Naval History and Heritage Command

Naval History and Heritage Command

Assistant Secretary of the Navy Franklin D. Roosevelt to Secretary of the Navy Josephus Daniels


October 29, 1917



Subject: Proposed measures to close English Channel and North Sea against submarines by mine barrage.

 1. This is, of course, nothing more or less than a resurrection of my proposition, which, with all earnestness possible, I called to the attention of the President, the Secretary of the Navy, the Chief of Operations, the General Board, Admiral Sims (and through him the British Admiralty), Admiral de Chair (and through him also the British Admiralty) and Admiral Chocheprat|1| (and through him the French Ministry of Marine) during the months of May and June past.|2|

 2. While I have never claimed that the proposed plan was an infallible one, and while, quite properly, I have never attempted to lay down the exact location or the exact type of mines, etc., to be used in the barrage, I did state, and still state, that every consideration of common sense requires that the attempt be made, first in the English Channel and then in the North Sea.

 3. But above all, starting when the Balfour and Viviani Missions|3| were here in May, I reiterated the need for haste. I know how unseemly it is to seem to say “I told you so,” but it is a literal fact that, while the British Admiralty may be blamed in part, our own Navy Department is at least largely responsible for failing to consider this proposition seriously during all of these months-May, June, July, August, September and October-which have gone over the dam beyond recall.

 4. Now, this is the milk in the cocoanut: The powers that be seem at last willing to take up this proposition seriously. Unless we are willing to throw up our hands and say it is too late, we must admit that the same need for immediate haste exists today as existed last May. We have done altogether too much amiable “consideration” of this matter. If it is to be carried out at all it must be carried out with a different spirit from any of the operations up to now. It will require prompt decision all along the line and an immediate carrying out of the procurement of the material-mines and ships.

 5. To accomplish the above it should be placed in the hands of one man on our part and one man on the part of the British. These two men should receive orders from their governments, not as to details, but simply orders to carry out the plan. And most important of all, these men should have all the authority requisite to do this. This is a bigger matter than sending destroyers abroad or a division of battleships, or building a bunch of new destroyers-it is vital to the winning of the war. Its success cannot be guaranteed. No military or naval operation can be guaranteed. But if it works it will be the biggest single factor in winning the war. I have seen something during the past four and a half years of how our present Navy Department organization works and it so happens that I am also fairly familiar with the way the British Admiralty works. If the suggested plan is carried out solely under the present organizations its chance of success will, in my judgment, be seriously diminished. You need somebody with imagination and authority to make the try.|4|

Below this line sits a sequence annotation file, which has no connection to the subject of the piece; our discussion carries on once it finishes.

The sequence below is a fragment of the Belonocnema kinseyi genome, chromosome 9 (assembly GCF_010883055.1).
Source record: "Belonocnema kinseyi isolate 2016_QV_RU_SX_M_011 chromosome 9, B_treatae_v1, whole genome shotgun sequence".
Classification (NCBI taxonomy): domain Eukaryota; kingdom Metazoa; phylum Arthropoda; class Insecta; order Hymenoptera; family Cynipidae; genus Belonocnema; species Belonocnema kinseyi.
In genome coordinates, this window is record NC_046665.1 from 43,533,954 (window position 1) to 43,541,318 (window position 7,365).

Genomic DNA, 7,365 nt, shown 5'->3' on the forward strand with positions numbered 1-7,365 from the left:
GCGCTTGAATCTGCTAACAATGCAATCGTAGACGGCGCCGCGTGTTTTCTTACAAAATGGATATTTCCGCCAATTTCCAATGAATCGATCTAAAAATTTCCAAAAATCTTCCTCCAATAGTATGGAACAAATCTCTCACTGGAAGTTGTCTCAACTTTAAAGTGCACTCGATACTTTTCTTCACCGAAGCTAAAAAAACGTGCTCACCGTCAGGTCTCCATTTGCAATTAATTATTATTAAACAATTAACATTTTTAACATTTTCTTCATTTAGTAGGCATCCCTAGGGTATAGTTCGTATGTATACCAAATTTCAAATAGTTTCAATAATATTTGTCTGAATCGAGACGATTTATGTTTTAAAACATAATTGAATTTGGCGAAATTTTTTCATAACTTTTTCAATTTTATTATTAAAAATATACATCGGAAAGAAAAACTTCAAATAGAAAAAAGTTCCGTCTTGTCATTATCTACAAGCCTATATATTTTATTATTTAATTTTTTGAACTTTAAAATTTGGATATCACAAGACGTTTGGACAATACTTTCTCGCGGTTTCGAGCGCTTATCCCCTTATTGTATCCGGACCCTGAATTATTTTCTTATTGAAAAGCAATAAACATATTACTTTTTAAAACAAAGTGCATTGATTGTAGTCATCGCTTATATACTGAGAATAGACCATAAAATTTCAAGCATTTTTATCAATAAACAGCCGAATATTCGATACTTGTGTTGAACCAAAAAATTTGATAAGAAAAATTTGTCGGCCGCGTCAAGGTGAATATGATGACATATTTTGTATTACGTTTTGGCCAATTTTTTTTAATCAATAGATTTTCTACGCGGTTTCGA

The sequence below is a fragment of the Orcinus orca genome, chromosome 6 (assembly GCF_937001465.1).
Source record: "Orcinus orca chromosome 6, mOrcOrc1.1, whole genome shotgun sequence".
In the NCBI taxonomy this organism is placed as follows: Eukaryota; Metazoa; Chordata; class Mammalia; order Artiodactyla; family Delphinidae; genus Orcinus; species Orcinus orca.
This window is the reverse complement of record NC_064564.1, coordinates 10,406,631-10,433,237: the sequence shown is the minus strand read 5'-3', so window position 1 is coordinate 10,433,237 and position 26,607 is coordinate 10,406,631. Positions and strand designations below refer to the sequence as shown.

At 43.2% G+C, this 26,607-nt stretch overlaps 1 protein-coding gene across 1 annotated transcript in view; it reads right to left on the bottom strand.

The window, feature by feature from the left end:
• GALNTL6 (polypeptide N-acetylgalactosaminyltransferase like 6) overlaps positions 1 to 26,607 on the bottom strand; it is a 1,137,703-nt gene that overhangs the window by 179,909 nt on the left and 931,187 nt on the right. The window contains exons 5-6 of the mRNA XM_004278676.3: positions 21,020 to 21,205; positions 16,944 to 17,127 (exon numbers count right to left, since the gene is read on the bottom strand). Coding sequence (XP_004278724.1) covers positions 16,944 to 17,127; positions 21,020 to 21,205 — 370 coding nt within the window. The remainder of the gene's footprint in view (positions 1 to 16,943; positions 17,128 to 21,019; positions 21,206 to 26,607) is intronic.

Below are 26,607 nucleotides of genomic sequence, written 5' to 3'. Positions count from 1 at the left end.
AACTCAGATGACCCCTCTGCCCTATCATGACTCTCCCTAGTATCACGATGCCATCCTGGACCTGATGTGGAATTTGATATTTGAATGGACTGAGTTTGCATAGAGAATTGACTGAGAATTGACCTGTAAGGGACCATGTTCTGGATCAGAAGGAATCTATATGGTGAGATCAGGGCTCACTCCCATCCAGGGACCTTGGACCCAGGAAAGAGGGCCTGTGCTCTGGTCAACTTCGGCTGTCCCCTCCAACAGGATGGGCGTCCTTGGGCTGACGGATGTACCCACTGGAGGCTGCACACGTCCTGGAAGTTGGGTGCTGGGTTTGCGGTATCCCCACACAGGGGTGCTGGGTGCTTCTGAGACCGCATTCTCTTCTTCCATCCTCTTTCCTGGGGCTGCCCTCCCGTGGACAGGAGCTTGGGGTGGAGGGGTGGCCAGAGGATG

6. I know you will not mind my sending a copy of this to the President, as I have discussed it with him several times.

[Franklin D. Roosevelt]

Assistant Secretary of the Navy

Source Note: Transcript, Elliott Roosevelt, ed., F.D.R. His Personal Letters, 4 volumes. New York: Duell, Sloan and Pearce, 1948, II: 365-366.

Footnote 1: President Woodrow Wilson; Secretary of the Navy Josephus Daniels; Adm. William S. Benson, Chief of Naval Operations; General Board of the Navy, VAdm. Charles J. Badger, President; VAdm. William S. Sims, Commander, United States Naval Forces Operating in European Waters; VAdm. Sir Dudley R.S. de Chair, R.N., Commander, 3rd Battle Squadron; and VAdm. Paul Louis Albert Chocheprat, senior officer of the French Navy.

Footnote 2: For more on early discussions surrounding a mine barrage, see: Duff to DeChair, 13 May 1917; Sims to Daniels, 14 May 1917; Sims to Pratt, 6 June 1917; and Earle to Benson, 12 June 1917.

Footnote 3: Foreign Secretary Arthur J. Balfour and René Viviani, former Vice Premier of France. Both traveled to the United States in April 1917 for conferences related to the war effort. See: Pleadwell to Sims, 13 September 1917.

Footnote 4: Ultimately, the Allies did attempt a North Sea mine barrage. This massive undertaking included laying over 70,000 mines. Although it produced limited results, it is also worth noting that the war ended much sooner than expected in November 1918, and had it continued another year as the Allies anticipated, the barrage might very well have yielded greater results. Still, Crisis at Sea: 427-443.